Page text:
In the central panel of the triptych, the artist depicts Rovereto by juxtaposing historical and modern buildings; it's an interplay, rather than a contrast, of old and new. The city's landmarks, such as the castle and a number of churches, are recognisable; in Depero's futurist vision they become part of the vertical thrust of the new skyscrapers, in a building frenzy symbolised by scaffolding and cranes in the post-war reconstruction era.

The two side panels explicitly allude to war, with the monument to the fallen (the famous Bell) and the "heroic flames" of those who fought in the two world wars.
The panels on Italian costumes are the result of a long collaboration with ENIT (Ente Nazionale Italiano Turismo), for which the artist created numerous installations and decorative works designed to advertise Italian regions abroad. These works are characterised by less synthesis, plenty of folkloric detail, and the absence of dynamism.

The room is completed by the commemorative busts of Depero and his wife Rosetta, made by the Rovereto sculptor Eraldo Fozzer, and by a series of advertising panels that Depero called "ARALDICA INDUSTRIALE" [Industrial heraldry], as they resemble city or family coats of arms. These are the result of an original sponsoring strategy devised by Depero to partly finance the creation of his museum. The artist offered to sell advertising space to local companies for 100,000 lire per square metre. This explains the presence of the original coats of arms representing the Cassa di Risparmio di Trento e Rovereto, the Società Agricoltori della Vallagarina or the Komarek roller blinds factory.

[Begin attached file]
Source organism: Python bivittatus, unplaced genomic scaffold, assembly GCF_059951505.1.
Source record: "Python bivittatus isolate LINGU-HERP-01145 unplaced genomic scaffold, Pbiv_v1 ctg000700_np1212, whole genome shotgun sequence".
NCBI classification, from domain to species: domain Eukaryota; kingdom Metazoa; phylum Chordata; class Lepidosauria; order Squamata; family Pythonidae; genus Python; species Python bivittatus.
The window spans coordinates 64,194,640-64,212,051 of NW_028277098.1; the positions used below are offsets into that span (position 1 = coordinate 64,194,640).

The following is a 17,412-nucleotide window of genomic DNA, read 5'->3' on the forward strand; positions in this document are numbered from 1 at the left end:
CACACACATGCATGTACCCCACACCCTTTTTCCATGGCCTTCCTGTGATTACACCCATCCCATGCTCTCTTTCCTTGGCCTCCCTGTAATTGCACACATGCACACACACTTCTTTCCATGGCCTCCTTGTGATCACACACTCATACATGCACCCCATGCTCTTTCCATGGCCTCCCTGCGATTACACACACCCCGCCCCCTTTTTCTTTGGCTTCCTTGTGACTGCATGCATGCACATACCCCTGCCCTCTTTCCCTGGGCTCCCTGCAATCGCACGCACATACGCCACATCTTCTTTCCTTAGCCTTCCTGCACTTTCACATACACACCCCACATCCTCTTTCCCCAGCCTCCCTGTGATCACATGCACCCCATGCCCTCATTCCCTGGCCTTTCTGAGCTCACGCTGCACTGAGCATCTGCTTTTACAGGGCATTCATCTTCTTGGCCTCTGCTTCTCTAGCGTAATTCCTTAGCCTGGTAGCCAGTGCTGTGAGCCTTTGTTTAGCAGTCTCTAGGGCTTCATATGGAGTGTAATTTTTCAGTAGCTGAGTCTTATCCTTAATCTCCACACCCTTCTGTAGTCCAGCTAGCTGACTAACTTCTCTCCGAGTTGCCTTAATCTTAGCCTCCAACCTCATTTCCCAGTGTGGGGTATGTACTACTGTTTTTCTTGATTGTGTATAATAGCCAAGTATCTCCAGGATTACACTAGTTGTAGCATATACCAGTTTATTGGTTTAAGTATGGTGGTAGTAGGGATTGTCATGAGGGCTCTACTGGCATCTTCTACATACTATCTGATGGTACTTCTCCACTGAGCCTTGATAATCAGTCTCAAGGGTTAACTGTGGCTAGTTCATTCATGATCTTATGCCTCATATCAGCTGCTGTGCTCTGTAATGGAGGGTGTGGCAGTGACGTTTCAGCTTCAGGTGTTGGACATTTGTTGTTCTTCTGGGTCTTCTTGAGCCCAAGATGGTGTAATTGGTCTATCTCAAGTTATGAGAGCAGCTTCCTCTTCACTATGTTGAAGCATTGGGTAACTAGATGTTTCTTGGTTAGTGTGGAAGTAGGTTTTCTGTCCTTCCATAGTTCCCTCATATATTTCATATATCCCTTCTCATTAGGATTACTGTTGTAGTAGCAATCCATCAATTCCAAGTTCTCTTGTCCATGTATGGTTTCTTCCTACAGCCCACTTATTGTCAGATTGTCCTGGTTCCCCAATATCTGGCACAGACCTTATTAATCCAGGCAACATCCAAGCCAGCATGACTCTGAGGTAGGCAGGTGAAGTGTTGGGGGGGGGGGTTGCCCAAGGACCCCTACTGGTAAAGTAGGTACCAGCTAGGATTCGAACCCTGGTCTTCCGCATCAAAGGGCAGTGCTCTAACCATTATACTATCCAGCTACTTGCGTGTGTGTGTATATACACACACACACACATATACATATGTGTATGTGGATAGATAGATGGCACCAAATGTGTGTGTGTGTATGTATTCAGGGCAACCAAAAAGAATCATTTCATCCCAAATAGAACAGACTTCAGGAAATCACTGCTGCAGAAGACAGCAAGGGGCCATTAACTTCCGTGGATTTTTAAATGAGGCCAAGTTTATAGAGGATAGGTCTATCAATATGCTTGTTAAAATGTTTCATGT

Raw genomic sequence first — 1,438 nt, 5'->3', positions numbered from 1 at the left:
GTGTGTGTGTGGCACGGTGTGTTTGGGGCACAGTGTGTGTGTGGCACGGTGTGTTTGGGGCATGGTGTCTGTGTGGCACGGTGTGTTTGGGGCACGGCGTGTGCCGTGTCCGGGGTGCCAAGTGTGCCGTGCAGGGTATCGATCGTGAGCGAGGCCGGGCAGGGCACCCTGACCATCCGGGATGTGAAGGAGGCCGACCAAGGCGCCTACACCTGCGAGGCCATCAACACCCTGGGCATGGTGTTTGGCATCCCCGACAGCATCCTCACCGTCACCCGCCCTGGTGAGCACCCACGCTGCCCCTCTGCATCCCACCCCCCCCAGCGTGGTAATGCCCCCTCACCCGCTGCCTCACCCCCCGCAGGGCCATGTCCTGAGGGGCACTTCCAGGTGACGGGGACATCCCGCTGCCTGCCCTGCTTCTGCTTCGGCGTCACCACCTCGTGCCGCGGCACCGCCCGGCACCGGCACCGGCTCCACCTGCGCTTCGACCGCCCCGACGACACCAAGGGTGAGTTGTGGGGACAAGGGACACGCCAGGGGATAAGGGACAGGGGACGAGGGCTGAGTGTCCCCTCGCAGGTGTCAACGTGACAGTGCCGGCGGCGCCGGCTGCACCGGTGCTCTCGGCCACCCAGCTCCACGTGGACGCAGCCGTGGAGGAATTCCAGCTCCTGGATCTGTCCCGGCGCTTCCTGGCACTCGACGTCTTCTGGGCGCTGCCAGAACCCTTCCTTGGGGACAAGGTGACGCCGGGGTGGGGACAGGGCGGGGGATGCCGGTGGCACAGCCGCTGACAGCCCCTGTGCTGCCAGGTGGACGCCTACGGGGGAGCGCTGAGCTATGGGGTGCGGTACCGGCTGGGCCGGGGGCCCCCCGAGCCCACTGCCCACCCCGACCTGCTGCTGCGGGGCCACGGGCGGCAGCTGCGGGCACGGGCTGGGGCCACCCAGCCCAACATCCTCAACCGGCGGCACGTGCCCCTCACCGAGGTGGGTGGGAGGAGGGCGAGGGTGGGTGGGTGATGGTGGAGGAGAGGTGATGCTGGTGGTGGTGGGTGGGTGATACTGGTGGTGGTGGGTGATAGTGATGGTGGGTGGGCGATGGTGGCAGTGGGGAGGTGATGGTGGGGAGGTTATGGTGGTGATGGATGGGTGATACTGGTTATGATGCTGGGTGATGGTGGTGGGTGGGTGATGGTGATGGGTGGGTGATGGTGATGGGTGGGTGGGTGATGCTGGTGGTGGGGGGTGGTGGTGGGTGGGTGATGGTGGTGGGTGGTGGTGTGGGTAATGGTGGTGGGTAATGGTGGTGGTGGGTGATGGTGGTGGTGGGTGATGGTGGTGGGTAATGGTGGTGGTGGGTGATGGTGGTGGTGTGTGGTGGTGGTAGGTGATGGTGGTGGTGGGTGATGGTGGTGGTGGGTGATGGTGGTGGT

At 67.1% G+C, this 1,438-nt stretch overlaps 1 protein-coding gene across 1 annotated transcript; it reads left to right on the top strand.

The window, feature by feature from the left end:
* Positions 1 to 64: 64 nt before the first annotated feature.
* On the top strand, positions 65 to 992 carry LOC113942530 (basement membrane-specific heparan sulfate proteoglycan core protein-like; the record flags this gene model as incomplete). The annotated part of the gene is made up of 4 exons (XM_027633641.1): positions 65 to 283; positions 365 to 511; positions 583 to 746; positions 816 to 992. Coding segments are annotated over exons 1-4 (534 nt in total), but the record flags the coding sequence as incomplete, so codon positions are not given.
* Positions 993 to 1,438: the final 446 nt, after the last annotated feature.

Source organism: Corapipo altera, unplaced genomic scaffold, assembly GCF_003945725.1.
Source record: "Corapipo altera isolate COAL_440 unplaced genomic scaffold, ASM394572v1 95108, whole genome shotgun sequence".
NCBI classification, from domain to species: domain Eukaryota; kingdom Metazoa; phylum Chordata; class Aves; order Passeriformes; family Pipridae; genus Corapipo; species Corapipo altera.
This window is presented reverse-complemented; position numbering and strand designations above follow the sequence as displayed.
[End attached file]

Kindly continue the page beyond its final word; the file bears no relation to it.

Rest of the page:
Casa Depero. Sala “Rovereto”
Ph. Mart, Archivio fotografico e Mediateca

Casa Depero. Sala “Rovereto”
Casa Depero. "Rovereto” Room

Level 1


A selection of furniture produced by Casa d'Arte over the course of twenty years highlights the difference between the traditional use of wood, decorated with the inlay technique in different colours, and buxus, a new Italian-made material patented by paper mills Cartiere Giacomo Bosso, which Depero enthusiastically adopted in the 1930s.

Buxus was an economical alternative to inlays made of precious woods, as it was obtained from aniline-dyed pulp cellulose. The mixture is then pressed and dried into thin sheets, which can be easily cut out and glued to cover unfinished wooden furniture. The technique is reminiscent of collage, and of the patchwork tapestries that the artists loved so.

Casa Depero. I mobili
Ph. Mart, Archivio fotografico e Mediateca

Casa Depero. I mobili
Casa Depero. Furniture

Level 1

The Tapestries

Depero began to think about the possibility of "painting with coloured cloth" during his stay in Capri in the summer of 1917.